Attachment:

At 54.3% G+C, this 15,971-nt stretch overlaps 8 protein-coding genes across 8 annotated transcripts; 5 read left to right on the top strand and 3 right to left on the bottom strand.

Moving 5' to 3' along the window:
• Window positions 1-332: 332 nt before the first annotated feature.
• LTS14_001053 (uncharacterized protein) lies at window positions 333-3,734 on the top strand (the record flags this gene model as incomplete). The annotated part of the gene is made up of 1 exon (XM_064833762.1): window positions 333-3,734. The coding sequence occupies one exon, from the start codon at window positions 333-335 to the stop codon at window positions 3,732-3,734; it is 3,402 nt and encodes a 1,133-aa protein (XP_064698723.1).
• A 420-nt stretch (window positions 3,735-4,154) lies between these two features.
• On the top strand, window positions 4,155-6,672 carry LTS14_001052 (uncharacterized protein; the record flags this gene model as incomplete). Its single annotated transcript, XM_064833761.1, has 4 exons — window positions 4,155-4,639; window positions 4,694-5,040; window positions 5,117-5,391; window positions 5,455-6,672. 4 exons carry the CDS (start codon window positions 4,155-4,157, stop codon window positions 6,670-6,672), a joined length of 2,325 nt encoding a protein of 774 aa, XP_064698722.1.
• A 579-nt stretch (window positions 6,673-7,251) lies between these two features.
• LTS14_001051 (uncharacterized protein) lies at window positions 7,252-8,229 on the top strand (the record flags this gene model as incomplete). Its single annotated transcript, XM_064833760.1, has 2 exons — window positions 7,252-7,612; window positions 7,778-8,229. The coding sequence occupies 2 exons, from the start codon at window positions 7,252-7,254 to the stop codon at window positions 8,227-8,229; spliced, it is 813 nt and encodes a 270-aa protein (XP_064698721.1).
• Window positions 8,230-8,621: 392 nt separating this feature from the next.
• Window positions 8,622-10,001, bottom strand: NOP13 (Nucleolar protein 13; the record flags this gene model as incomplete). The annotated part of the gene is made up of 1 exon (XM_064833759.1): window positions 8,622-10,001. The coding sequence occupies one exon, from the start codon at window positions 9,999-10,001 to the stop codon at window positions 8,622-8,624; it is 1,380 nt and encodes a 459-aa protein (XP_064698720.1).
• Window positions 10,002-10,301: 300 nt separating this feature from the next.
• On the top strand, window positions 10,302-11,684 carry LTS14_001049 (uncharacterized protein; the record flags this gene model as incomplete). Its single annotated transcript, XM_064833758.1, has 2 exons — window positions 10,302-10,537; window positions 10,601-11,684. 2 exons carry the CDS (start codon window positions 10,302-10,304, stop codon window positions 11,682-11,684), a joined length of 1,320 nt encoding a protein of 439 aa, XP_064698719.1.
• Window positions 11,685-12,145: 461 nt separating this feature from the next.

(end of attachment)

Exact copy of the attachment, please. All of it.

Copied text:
At 54.3% G+C, this 15,971-nt stretch overlaps 8 protein-coding genes across 8 annotated transcripts; 5 read left to right on the top strand and 3 right to left on the bottom strand.

Moving 5' to 3' along the window:
• Window positions 1-332: 332 nt before the first annotated feature.
• LTS14_001053 (uncharacterized protein) lies at window positions 333-3,734 on the top strand (the record flags this gene model as incomplete). The annotated part of the gene is made up of 1 exon (XM_064833762.1): window positions 333-3,734. The coding sequence occupies one exon, from the start codon at window positions 333-335 to the stop codon at window positions 3,732-3,734; it is 3,402 nt and encodes a 1,133-aa protein (XP_064698723.1).
• A 420-nt stretch (window positions 3,735-4,154) lies between these two features.
• On the top strand, window positions 4,155-6,672 carry LTS14_001052 (uncharacterized protein; the record flags this gene model as incomplete). Its single annotated transcript, XM_064833761.1, has 4 exons — window positions 4,155-4,639; window positions 4,694-5,040; window positions 5,117-5,391; window positions 5,455-6,672. 4 exons carry the CDS (start codon window positions 4,155-4,157, stop codon window positions 6,670-6,672), a joined length of 2,325 nt encoding a protein of 774 aa, XP_064698722.1.
• A 579-nt stretch (window positions 6,673-7,251) lies between these two features.
• LTS14_001051 (uncharacterized protein) lies at window positions 7,252-8,229 on the top strand (the record flags this gene model as incomplete). Its single annotated transcript, XM_064833760.1, has 2 exons — window positions 7,252-7,612; window positions 7,778-8,229. The coding sequence occupies 2 exons, from the start codon at window positions 7,252-7,254 to the stop codon at window positions 8,227-8,229; spliced, it is 813 nt and encodes a 270-aa protein (XP_064698721.1).
• Window positions 8,230-8,621: 392 nt separating this feature from the next.
• Window positions 8,622-10,001, bottom strand: NOP13 (Nucleolar protein 13; the record flags this gene model as incomplete). The annotated part of the gene is made up of 1 exon (XM_064833759.1): window positions 8,622-10,001. The coding sequence occupies one exon, from the start codon at window positions 9,999-10,001 to the stop codon at window positions 8,622-8,624; it is 1,380 nt and encodes a 459-aa protein (XP_064698720.1).
• Window positions 10,002-10,301: 300 nt separating this feature from the next.
• On the top strand, window positions 10,302-11,684 carry LTS14_001049 (uncharacterized protein; the record flags this gene model as incomplete). Its single annotated transcript, XM_064833758.1, has 2 exons — window positions 10,302-10,537; window positions 10,601-11,684. 2 exons carry the CDS (start codon window positions 10,302-10,304, stop codon window positions 11,682-11,684), a joined length of 1,320 nt encoding a protein of 439 aa, XP_064698719.1.
• Window positions 11,685-12,145: 461 nt separating this feature from the next.